It's common for employees to sometimes feel like they have no power or control over their jobs. Marx's alienation theory basically states that "you're just another brick in the wall."
If you don't feel like you are the director of your actions in your current job, perhaps you should consider a career in hospitality? The First Circuit Court of Appeals recently held in Hines v. State Room, Inc. that banquet sales managers have a fair amount of sufficient discretion and independent judgment to at least qualify for the administrative exemption to the Fair Labor Standards Act.
Disgruntled banquet sales managers disagreed, and it began with a handbook.
After a number of managers received a manual requiring supervisor approval of contracts and a fixed price schedule, the managers felt they lost too much control to be considered exempt administrative employees and were owed overtime.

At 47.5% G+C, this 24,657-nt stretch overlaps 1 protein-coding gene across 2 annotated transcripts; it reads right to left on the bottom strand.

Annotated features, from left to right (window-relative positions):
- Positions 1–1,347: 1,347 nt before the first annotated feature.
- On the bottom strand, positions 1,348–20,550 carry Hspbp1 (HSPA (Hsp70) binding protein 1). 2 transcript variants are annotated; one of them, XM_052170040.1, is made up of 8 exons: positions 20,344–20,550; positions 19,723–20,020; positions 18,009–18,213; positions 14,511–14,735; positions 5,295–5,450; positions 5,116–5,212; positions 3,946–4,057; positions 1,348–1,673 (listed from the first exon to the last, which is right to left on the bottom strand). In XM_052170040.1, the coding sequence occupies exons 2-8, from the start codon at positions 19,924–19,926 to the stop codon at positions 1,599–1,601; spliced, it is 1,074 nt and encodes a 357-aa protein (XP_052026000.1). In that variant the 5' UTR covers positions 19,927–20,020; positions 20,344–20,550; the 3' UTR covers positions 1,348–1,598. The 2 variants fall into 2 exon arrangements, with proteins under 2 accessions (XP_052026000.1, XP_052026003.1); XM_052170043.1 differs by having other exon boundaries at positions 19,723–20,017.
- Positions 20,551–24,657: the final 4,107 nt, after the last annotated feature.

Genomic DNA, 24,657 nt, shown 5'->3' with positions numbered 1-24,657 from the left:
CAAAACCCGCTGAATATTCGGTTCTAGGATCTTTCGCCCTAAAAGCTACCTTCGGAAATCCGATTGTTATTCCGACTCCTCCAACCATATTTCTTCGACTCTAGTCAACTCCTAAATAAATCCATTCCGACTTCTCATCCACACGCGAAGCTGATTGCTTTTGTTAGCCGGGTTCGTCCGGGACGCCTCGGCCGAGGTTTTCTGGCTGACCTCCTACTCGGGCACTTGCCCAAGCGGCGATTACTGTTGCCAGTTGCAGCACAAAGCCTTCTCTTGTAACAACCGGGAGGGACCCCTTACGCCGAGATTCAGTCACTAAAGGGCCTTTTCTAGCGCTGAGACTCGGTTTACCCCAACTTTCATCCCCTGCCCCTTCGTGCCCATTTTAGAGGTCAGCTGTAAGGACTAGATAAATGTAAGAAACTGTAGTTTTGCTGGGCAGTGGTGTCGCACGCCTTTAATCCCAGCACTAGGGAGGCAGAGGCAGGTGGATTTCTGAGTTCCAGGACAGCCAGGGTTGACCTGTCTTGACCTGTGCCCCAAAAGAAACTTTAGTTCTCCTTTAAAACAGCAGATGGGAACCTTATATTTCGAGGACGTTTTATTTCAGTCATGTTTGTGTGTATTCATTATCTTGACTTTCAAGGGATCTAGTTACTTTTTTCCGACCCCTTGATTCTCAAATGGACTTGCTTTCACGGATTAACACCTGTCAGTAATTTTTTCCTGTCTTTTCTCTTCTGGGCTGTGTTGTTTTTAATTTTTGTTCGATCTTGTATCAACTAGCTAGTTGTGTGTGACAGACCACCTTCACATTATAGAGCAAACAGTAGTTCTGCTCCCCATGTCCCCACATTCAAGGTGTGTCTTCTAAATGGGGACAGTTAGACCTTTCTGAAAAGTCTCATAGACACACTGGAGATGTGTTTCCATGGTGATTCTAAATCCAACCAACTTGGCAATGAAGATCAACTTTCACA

The lower court ruled in favor of their employers, and the First Circuit followed suit. In the Court of Appeals' opinion, banquet sales managers, with their "unscripted conversations" and dedicated work to "create a custom product, personalized to individual tastes and budgets," still retained sufficient discretion and independent judgment despite losing all authority over financial decisions.
Round table or square? Chicken or steak? Floral arrangement or candles? All decisions regarding "matters of significance" guided by the expert opinion of a banquet sales manager equipped with discretion and independent judgment.
Banquet sales managers may feel like they are just a cog in the machine, but to the First Circuit, they're an independent, thinking machine that doesn't get overtime.
- Fair Labor Standards Act (United States Department of Labor)
- 9th Circuit Reverses PwC Wage and Hour Lawsuit (FindLaw's Ninth Circuit blog)
- Wage and Hour Lawsuit: Mountaire Farms to Give Back Pay (FindLaw's Fourth Circuit blog)